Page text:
Scientific studies have proven that women who gain a healthy amount of weight during pregnancy have fewer complications in their pregnancies. They are less likely to have dangerously high blood pressure or to need a Caesarean delivery. Their babies are more likely to weigh a healthy amount at birth. New studies even show that their babies have less chance of being obese or getting diabetes when they grow up.
If you wonder how much weight you should gain during your pregnancy, you may be surprised to hear that the right amount differs for everyone. Factors include whether you are starting pregnancy at a healthy weight, and if you are carrying just one baby, twins or triplets. Your doctor or midwife can help you figure out the weight gain goal that is right for you.
The weight that you were at before your pregnancy began is one of the most important factors in figuring out how much to gain. A woman who starts her pregnancy with a healthy weight should usually gain 11.5 to 16 kilograms (25 to 35 pounds).
If you start your pregnancy underweight, your doctor may suggest that you try to gain extra weight, so your unborn baby is well nourished. You may be advised to gain less if you were overweight when the pregnancy began, as it helps reduce your risk of complications.
|BMI before pregnancy||Recommended
|Less than 18.5||12.5 to 18 kg (28 to 40 lb)|
|Between 18.5 and 24.9||11.5 to 16 kg (25 to 35 lb)|
|Between 25 and 29.9||7 to 11.5 kg (15 to 25 lb)|
|More than 30||At least 7 kg (15 lb)|
|(Source: The Society of Obstetricians and Gynaecologists of Canada)|
Knowing your body mass index (BMI) makes it easier to get an idea of how much you should gain. Many free online calculators can assess your BMI based on your weight and height. Most doctors consider the healthiest BMI to be between 18.5 and 24.9. A BMI less than 18.5 is underweight, and 25 or higher is overweight.
Once you have figured out your BMI, take a look at the chart at the right. It will give you an idea of how much weight your health care provider might advise you to gain in pregnancy.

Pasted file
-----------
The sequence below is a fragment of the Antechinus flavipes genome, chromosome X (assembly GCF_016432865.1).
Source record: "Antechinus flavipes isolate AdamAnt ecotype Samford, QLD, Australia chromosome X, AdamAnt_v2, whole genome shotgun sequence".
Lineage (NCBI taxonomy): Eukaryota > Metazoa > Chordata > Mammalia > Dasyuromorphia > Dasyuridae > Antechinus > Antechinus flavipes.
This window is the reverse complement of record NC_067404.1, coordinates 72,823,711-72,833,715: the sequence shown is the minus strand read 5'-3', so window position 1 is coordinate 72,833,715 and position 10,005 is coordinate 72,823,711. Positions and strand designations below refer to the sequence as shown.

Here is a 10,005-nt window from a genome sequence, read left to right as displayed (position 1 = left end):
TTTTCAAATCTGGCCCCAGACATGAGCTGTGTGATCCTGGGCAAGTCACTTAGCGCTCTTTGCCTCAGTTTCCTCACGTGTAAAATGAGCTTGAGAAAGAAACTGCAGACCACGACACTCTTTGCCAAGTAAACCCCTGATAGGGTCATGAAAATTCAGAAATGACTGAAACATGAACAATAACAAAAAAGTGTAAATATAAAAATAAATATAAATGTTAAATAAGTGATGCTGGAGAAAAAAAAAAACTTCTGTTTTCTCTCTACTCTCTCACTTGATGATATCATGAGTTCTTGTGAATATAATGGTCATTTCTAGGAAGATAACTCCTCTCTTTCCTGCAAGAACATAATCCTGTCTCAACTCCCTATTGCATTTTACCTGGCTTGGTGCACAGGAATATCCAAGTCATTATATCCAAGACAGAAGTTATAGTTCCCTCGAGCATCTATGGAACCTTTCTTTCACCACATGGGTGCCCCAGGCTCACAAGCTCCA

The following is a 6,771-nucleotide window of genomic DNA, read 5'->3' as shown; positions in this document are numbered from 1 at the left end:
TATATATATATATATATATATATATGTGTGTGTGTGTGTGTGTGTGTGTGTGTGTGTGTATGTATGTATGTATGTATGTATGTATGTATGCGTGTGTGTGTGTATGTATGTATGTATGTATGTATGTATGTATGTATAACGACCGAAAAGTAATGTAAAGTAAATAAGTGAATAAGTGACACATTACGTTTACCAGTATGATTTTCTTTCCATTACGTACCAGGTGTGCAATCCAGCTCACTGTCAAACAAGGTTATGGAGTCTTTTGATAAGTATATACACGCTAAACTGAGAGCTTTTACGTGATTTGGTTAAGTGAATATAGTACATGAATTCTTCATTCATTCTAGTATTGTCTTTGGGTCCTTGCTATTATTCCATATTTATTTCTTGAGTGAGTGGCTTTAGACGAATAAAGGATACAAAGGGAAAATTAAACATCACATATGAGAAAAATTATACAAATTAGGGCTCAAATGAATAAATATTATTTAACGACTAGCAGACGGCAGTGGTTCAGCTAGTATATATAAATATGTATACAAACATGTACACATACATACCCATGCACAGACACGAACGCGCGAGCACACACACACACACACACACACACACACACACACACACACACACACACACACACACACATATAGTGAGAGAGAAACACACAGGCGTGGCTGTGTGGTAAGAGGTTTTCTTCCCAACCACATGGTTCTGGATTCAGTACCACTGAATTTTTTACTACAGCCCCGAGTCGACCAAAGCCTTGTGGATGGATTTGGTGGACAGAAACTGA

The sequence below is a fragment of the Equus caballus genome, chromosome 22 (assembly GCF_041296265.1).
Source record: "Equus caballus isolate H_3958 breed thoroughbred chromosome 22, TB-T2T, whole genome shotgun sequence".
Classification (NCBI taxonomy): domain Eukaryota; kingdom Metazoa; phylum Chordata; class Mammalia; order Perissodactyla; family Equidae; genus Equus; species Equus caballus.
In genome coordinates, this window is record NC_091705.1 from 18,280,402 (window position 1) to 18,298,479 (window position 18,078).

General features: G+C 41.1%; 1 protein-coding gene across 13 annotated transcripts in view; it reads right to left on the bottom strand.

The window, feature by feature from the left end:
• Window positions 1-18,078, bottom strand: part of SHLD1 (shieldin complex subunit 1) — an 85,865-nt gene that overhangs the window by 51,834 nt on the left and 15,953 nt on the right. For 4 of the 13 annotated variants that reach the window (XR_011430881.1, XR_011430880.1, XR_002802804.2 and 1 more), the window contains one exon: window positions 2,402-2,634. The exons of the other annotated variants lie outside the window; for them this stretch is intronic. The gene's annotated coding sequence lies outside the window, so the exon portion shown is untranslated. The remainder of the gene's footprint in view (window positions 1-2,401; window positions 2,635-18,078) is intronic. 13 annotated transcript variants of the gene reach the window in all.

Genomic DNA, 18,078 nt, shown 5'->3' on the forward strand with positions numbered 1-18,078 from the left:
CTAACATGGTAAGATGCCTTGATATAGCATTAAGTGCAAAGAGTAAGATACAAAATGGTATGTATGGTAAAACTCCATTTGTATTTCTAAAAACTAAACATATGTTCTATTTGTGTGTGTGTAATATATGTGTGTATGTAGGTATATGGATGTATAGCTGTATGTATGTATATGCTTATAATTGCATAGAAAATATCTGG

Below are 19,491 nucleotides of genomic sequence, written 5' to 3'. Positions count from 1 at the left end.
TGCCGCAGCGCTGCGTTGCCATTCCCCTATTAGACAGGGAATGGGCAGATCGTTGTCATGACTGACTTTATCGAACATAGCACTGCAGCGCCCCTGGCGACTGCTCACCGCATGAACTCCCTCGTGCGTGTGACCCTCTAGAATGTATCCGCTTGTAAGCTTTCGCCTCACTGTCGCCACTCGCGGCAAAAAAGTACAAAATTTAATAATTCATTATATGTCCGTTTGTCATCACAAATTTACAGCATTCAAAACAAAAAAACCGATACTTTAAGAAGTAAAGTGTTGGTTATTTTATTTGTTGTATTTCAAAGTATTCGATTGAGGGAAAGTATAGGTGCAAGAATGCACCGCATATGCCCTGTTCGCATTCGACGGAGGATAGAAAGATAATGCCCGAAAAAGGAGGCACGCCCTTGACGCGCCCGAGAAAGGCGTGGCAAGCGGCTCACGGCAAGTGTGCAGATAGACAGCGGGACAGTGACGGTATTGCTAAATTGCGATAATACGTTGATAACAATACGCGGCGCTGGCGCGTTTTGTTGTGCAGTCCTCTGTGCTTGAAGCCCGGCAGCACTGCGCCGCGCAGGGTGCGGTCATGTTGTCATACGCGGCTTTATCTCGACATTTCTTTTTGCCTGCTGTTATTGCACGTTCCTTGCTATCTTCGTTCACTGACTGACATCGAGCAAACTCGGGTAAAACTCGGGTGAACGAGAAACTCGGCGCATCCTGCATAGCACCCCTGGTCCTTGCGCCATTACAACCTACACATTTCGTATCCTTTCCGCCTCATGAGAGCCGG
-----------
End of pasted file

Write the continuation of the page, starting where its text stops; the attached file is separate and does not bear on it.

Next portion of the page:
You can see that underweight pregnant women will need to gain a lot more weight than overweight women. It may be surprising to realize that even very overweight women should try to gain some weight during pregnancy. This ensures that a growing baby gets the necessary vitamins, minerals and nutrients it needs from the extra foods the mother eats.
Even if you are very overweight or feel you have gained too much, pregnancy is never the right time to try to lose weight. Do it before pregnancy if possible, or wait until after your baby is born.
Most of the weight you gain will probably be during the second half of the pregnancy, when the baby grows fastest. You may not gain much, or anything, in the first few months. Usually that is okay. If your goal is to gain 11.5 to 16 kilograms (25 to 35 pounds), by the second trimester (starting at week 13) you should start gaining about 0.4 kilograms (one pound) per week. Some weeks you may gain more, and others you may gain less. As long as the general trend is fine, do not worry too much if this happens. Your health care provider can help you figure out if you are on the right track.
In addition to helping set weight gain goals for your pregnancy, your doctor or midwife can advise how to gain weight in a healthy way, neither too much or too little.
You may be wondering how to gain the recommended amount of weight. In the first trimester (the first 12 weeks of pregnancy), you do not need to do much differently. If you find that you are more hungry than usual, you may want to add a small serving of any healthy food each day. About 100 calories is usually enough. For instance, have an extra slice of whole wheat bread, a small piece of fish or some fresh vegetables. In the second and third trimesters (starting at 13 weeks until delivery), take in an extra 200 calories per day, or about two extra servings of any healthy food.
Exercise is also important. It may keep you from gaining too much weight, and also helps with many common aches and pains of pregnancy. It can even improve your mood and help you deal with stress. Labour is easier if you are fit and strong – pushing a baby out is hard work! If you were active before you got pregnant, and do not have any complications, you can probably continue most of your usual exercise routine. Ask your health care provider if you will need to change any of your normal activities.
If you did not exercise before you got pregnant, this can be a good time to get into a healthy new habit. Your doctor or midwife can make suggestions. If the pregnancy is normal, it is usually fine to start walking, swimming, or doing another activity to stay healthy.
As your pregnancy progresses, your doctor or midwife will check to see if you are on track with your weight. If you are not gaining enough, try eating larger portions or an extra snack. You can also add foods that are higher in calories but still healthy, like nuts and cheese.
If you are gaining too much, try reducing unhealthy foods in your diet, eating smaller portions, and exercising a little more. As well, swap out high-calorie foods in your diet for lower-calorie ones. For instance, choose skim or one per cent instead of whole milk. Rather than juice or soda, drink water with a slice of orange or a few frozen berries.
If you need more ideas on how to gain the right amount of weight, ask your doctor or midwife. You may be referred to a registered dietitian, who can review what you are eating and make helpful suggestions.